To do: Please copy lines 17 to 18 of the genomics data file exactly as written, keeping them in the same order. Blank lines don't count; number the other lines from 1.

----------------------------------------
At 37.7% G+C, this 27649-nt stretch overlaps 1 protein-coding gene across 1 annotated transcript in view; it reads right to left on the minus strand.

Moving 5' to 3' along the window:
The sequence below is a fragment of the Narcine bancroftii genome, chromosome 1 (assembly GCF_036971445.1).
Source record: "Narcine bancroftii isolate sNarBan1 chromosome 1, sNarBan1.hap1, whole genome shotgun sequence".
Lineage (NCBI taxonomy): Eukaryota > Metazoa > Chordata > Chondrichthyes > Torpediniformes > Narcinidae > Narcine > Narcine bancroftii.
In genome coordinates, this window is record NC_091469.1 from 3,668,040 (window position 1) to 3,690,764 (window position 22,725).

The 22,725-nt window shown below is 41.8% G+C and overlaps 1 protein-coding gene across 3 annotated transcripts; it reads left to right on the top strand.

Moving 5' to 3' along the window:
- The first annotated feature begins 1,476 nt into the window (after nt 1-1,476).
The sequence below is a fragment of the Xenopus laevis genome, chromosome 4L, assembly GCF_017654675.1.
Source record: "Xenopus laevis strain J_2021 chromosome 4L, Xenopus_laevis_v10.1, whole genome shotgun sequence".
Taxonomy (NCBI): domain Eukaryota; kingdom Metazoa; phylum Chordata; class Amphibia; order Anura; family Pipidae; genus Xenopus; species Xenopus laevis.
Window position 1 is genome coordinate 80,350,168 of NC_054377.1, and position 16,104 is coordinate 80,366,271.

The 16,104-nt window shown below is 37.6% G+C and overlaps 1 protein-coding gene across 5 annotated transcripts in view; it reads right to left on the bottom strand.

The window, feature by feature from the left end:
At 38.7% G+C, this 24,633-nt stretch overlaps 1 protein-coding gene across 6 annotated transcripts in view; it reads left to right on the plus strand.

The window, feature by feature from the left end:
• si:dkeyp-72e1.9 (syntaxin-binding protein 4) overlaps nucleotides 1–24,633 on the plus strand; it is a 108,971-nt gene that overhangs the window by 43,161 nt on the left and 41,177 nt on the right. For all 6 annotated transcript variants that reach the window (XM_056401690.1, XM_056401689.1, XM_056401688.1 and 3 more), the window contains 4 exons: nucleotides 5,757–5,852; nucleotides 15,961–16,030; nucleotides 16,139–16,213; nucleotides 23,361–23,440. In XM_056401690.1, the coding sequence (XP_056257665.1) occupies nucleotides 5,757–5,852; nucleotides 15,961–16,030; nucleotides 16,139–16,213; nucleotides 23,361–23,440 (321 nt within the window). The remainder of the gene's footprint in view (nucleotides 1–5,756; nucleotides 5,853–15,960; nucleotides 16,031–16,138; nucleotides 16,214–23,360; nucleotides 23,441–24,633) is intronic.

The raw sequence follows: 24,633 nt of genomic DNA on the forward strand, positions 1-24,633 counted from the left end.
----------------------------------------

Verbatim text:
The window, feature by feature from the left end:
• si:dkeyp-72e1.9 (syntaxin-binding protein 4) overlaps nucleotides 1–24,633 on the plus strand; it is a 108,971-nt gene that overhangs the window by 43,161 nt on the left and 41,177 nt on the right. For all 6 annotated transcript variants that reach the window (XM_056401690.1, XM_056401689.1, XM_056401688.1 and 3 more), the window contains 4 exons: nucleotides 5,757–5,852; nucleotides 15,961–16,030; nucleotides 16,139–16,213; nucleotides 23,361–23,440. In XM_056401690.1, the coding sequence (XP_056257665.1) occupies nucleotides 5,757–5,852; nucleotides 15,961–16,030; nucleotides 16,139–16,213; nucleotides 23,361–23,440 (321 nt within the window). The remainder of the gene's footprint in view (nucleotides 1–5,756; nucleotides 5,853–15,960; nucleotides 16,031–16,138; nucleotides 16,214–23,360; nucleotides 23,441–24,633) is intronic.